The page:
Militia groups at the polls: What kind of danger do they pose?

Heavily armed men and women of the Boogaloo Bois movement rally at the Michigan State Capitol on Oct. 17, 2020. Photo by Robert Killips/Lansing State Journal via Imagn Content Services, LLC

FBI Director Christopher Wray told a House committee last month that white supremacist groups are the biggest domestic terrorism threat the country faces. Militia movements have been more active in recent months amid economic uncertainty caused by the pandemic, plus protests and racial strife following the killing of George Floyd.

The most outrageous incident involved 13 men with anti-government group ties threatening to kidnap Michigan Governor Gretchen Whitmer. Now there are concerns that these heavily-armed groups could show up to polling places on Election Day.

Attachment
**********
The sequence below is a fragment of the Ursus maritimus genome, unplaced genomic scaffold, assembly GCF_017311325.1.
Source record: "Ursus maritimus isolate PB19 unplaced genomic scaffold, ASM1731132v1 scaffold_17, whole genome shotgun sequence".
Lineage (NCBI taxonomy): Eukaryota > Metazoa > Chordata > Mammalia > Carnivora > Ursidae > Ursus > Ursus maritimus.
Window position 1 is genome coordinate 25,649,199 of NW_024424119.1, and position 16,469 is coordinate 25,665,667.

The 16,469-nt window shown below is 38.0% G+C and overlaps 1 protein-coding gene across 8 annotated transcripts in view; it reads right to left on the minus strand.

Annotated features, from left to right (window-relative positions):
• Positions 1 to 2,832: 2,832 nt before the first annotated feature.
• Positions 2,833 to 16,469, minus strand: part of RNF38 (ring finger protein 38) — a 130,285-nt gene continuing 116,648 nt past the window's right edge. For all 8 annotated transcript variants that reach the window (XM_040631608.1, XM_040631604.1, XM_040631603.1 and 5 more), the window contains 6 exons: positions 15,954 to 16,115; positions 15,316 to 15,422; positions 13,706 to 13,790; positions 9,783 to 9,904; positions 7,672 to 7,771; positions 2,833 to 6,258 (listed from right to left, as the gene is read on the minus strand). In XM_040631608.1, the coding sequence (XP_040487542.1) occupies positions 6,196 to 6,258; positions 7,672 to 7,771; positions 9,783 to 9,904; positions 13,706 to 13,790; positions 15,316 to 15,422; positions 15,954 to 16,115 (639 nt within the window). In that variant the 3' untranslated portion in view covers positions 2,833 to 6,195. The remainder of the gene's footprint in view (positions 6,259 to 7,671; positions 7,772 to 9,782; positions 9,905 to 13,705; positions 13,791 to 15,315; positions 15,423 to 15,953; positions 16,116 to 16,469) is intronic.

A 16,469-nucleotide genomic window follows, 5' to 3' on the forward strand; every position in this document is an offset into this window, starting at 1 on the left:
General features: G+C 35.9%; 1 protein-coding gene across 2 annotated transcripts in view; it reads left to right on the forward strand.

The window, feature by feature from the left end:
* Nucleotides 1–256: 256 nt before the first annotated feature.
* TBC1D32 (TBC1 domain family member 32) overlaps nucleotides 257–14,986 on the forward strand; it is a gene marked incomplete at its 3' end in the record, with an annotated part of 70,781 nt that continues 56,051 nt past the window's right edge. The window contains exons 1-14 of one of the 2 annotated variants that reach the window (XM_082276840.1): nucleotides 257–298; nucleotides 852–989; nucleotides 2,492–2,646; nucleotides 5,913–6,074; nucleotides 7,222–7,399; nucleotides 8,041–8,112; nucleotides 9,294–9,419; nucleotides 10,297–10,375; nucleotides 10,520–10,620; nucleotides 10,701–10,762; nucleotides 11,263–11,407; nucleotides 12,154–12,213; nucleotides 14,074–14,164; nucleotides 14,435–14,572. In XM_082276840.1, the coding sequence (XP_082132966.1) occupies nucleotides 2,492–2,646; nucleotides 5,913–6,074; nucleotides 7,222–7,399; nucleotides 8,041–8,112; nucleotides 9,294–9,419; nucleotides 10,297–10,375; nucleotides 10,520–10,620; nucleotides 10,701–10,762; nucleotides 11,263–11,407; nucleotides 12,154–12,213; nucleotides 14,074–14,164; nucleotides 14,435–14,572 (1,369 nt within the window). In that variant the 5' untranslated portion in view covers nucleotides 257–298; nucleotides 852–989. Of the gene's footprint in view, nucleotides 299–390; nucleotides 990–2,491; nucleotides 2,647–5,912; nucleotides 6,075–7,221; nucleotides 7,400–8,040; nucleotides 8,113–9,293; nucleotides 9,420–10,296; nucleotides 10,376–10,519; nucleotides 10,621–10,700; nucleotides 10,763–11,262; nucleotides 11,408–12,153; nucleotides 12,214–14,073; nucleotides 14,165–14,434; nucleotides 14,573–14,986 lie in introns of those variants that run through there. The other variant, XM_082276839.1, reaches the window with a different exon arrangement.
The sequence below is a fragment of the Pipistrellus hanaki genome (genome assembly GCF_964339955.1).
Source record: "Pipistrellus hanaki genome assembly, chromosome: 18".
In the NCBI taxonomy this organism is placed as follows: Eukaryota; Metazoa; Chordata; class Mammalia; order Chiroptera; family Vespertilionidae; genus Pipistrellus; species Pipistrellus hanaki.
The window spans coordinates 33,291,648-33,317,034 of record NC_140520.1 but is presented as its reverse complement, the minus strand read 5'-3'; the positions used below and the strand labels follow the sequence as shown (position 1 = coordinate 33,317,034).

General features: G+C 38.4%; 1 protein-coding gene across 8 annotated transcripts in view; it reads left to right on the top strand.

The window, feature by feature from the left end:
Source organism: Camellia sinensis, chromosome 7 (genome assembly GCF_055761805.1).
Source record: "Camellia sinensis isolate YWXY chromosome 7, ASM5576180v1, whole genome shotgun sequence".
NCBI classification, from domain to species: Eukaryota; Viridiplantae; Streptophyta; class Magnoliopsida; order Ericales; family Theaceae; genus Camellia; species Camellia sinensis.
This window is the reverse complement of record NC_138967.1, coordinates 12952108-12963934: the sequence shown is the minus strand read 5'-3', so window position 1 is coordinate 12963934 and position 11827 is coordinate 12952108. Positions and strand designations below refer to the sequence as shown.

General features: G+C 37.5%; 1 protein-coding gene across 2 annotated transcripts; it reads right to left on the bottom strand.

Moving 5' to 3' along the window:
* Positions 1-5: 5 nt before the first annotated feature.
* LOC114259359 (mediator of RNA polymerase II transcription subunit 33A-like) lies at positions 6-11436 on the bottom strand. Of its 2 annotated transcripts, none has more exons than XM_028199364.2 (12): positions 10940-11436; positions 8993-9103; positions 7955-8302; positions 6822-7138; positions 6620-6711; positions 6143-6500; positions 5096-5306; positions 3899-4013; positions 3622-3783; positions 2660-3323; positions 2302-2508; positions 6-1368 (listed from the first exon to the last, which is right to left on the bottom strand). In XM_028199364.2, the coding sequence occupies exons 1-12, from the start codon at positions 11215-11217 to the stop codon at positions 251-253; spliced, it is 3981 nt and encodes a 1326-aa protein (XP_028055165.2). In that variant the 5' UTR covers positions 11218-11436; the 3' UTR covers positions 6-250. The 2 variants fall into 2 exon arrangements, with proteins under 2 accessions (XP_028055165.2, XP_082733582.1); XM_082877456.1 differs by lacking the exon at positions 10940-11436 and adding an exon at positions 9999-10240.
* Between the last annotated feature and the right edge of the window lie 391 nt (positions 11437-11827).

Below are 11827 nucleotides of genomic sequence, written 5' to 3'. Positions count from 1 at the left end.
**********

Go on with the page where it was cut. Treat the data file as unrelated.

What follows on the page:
NPR: Here's Where The Threat Of Militia Activity Around The Elections Is The Highest

LA TImes: What if armed far-right groups go to the polls? Some plan to

Credits

Guests:
Molly Hennessy-Fiske - Houston Bureau Chief for the LA Times - @mollyhf, Cynthia Miller-Idriss - professor and director of the Polarization and Extremism Research and Innovation Lab at American University; author of “Hate in the Homeland: The New Global Far Right”, Adam Winkler - professor of law at UCLA, and author of "Gunfight: The Battle over the Right to Bear Arms in America" - @adamwinkler

Host:
Madeleine Brand

Producers:
Sarah Sweeney, Michell Eloy, Amy Ta, Rosalie Atkinson, Brian Hardzinski, Angie Perrin